Looking for a job, Henry used a contact that his neighbor in Dublin had given him. A building contractor named Kieran McGrath, who was originally from Tyrone, told Henry that if he was ever in need, he should talk to his brother Tom. Finding Tom, he approached him, mentioning the brother’s name.
“Tom, I am your brother Kieran’s neighbor from Ireland. Do you have a job? And he said, ‘Yeah, I manage this underground casino, would you be interested in dealing cards? If you want to learn how to deal blackjack, Vinny our teacher will show you how.’ These clubs were run by the Irish Mafia, The Westies. I was in with The Westies at 19 years of age. My code name was Blaze, and they’d say ‘Yo Blaze go to 64th street.’ It was a lot of fun. They gave me a shift at the big club on 18th Street and 1st Avenue. On a busy night there would be like three hundred people in the club. At 8:30 a.m. there would be a queue outside the bathroom and inside you would see people shaving and putting on ties getting ready for work. We had this giant bouncer named Tiny. When he walked passed you, the floorboards would kind of sink. He had a frontal lobotomy and a metal plate in his forehead so he was kind of slow. Overall, I had no idea who I was rubbing shoulders with. When the cops busted the club it would usually be on a Thursday evening from 8 to 9. As soon as the cops would clear off a van would be waiting outside with tables and chips to replace those the police had just confiscated. You’re back up and running again pronto. If the owner Johnnie Mac was arrested we knew that he would be released quickly, since he knew the local precinct sergeant. And there were a lot of Irish cops on the force back then. But then they changed the busting laws, so I wanted to get out because I was afraid of being deported. It was like something out of the movies and I was the bad guy! That was my first job. It’s a social thing to deal cards, and to deal cards under those circumstances was like you were brewin’ in the prohibition days.”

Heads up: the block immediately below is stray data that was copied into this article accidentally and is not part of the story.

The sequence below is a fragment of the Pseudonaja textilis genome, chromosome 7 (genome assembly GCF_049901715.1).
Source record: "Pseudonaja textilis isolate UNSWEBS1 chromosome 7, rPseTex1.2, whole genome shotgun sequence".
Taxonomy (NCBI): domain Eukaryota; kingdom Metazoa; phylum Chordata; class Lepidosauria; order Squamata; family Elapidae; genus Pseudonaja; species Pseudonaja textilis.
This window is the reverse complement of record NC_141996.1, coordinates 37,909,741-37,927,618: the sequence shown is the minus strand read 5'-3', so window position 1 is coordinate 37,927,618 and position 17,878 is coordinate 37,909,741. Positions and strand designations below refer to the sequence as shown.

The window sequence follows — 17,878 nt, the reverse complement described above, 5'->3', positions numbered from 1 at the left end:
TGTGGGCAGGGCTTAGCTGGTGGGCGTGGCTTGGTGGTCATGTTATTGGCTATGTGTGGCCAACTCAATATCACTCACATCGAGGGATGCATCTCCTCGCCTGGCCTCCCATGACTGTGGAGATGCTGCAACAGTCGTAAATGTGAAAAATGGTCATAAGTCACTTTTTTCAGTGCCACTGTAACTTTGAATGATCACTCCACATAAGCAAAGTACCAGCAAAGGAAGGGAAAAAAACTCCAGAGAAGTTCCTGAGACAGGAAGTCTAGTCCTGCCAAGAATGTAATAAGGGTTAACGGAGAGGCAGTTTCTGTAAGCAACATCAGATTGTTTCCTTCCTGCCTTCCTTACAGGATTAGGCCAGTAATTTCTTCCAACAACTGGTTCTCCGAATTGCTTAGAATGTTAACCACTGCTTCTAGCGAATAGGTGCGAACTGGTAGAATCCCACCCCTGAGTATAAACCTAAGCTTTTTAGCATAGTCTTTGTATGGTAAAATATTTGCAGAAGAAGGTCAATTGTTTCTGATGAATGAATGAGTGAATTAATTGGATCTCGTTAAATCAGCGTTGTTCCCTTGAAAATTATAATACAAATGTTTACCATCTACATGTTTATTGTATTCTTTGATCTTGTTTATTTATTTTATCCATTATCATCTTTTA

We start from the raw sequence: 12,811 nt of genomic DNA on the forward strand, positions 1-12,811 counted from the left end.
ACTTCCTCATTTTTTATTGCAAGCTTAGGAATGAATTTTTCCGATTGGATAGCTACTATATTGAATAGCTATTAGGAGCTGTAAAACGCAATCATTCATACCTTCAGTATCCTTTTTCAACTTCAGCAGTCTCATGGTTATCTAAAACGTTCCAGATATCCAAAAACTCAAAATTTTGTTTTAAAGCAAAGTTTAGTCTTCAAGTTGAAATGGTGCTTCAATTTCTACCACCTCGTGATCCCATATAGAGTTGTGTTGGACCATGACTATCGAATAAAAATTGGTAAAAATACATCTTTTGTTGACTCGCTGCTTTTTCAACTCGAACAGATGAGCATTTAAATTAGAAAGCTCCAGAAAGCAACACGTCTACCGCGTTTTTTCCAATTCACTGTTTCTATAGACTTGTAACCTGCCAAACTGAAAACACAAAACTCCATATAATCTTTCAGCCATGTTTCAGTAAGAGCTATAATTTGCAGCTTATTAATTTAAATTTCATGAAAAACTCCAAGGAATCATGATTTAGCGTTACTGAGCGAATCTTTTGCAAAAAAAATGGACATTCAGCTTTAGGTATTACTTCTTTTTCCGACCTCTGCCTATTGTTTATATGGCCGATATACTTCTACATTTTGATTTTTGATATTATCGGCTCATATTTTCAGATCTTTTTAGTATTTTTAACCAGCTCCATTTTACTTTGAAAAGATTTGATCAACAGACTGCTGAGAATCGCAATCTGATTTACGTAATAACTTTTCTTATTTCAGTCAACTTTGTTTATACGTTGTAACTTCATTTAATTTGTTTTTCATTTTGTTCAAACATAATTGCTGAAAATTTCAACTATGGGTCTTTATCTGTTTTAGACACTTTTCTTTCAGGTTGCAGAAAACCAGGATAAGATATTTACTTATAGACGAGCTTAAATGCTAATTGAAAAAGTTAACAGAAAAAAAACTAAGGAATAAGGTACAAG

Moving to Williamsburg in 1987, Henry became part of the bohemian art scene in Brooklyn that was being decimated by the AIDS epidemic, and at the same time growing with an influx of like-minded artists who were part of a scene that would come to be known as Immersionism. Living in an apartment at Havemeyer and Roebling streets with his then girlfriend Anna Hurwitz, it was she who first got Henry interested in art. “Anna introduced me to culture. It had a nice feel about it; it felt like we were renegades, pioneers. There was lots of empty space. My roommate Martin Eastwood, who was from Northern Ireland, told me about the Lizards Tail. We used to work together as dealers in the club, and he was interested in music. When I went there for the first time I really loved the cozy, underground vibe and decided not to tell my girlfriend about it for a few months. I wanted to keep it as my own little hang out. Eventually, I told her and she also became friends with everybody and an integral part of the warehouse core group.”
The Lizard’s Tail was a cabaret on South 6th Street under the Williamsburg Bridge started by Terry Dineen and the late Jean-Francois Pottiez, and was part immersionist culture, or what Suzan Wines in Domus Magazine called “immersive culture.” “It [immersionism] blew out of a collective desire to work in a warehouse, to find a place in Williamsburg so we could showcase a lot of the performance and arts, to make it a sort of living experience, so we knew we wanted to make something community-based,” said Terry Dineen. “There are no words, it was the Cat’s Head—that was the spirit—an incredible spirit—a very international spirit. Korean Jean-Francois really spearheaded that. There was no question if it wasn’t going to be done; there was a driving force in our belief in each other and what we were doing. We were pioneers of the area—pioneers of the warehouse scene. People were coming across the east river from Manhattan in canoes.”
“Immersionism” was the art scene that took place in Williamsburg during the late 80’s and early 90’s, showing performances and multi-media works in abandoned warehouses and factories, including two that were called the Cat’s Head and the Flytrap, both of which stood on what is now the East River State Park.
Henry took out several old photos and placed them on the table, wiping them off, making sure there weren’t any coffee rings on the edges. They were taken in his old Havemeyer apartment; he had red hair and was dressed in a patchwork coat.